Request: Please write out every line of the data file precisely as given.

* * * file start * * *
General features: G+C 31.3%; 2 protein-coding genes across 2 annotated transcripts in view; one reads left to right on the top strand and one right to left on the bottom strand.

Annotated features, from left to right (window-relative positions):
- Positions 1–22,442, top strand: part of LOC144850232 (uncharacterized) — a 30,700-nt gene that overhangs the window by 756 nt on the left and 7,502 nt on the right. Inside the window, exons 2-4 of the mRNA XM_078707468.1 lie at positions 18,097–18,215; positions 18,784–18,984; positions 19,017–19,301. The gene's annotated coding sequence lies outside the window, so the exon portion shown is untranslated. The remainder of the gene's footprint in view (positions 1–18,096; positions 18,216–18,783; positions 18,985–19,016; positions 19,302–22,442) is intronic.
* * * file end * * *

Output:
General features: G+C 31.3%; 2 protein-coding genes across 2 annotated transcripts in view; one reads left to right on the top strand and one right to left on the bottom strand.

Annotated features, from left to right (window-relative positions):
- Positions 1–22,442, top strand: part of LOC144850232 (uncharacterized) — a 30,700-nt gene that overhangs the window by 756 nt on the left and 7,502 nt on the right. Inside the window, exons 2-4 of the mRNA XM_078707468.1 lie at positions 18,097–18,215; positions 18,784–18,984; positions 19,017–19,301. The gene's annotated coding sequence lies outside the window, so the exon portion shown is untranslated. The remainder of the gene's footprint in view (positions 1–18,096; positions 18,216–18,783; positions 18,985–19,016; positions 19,302–22,442) is intronic.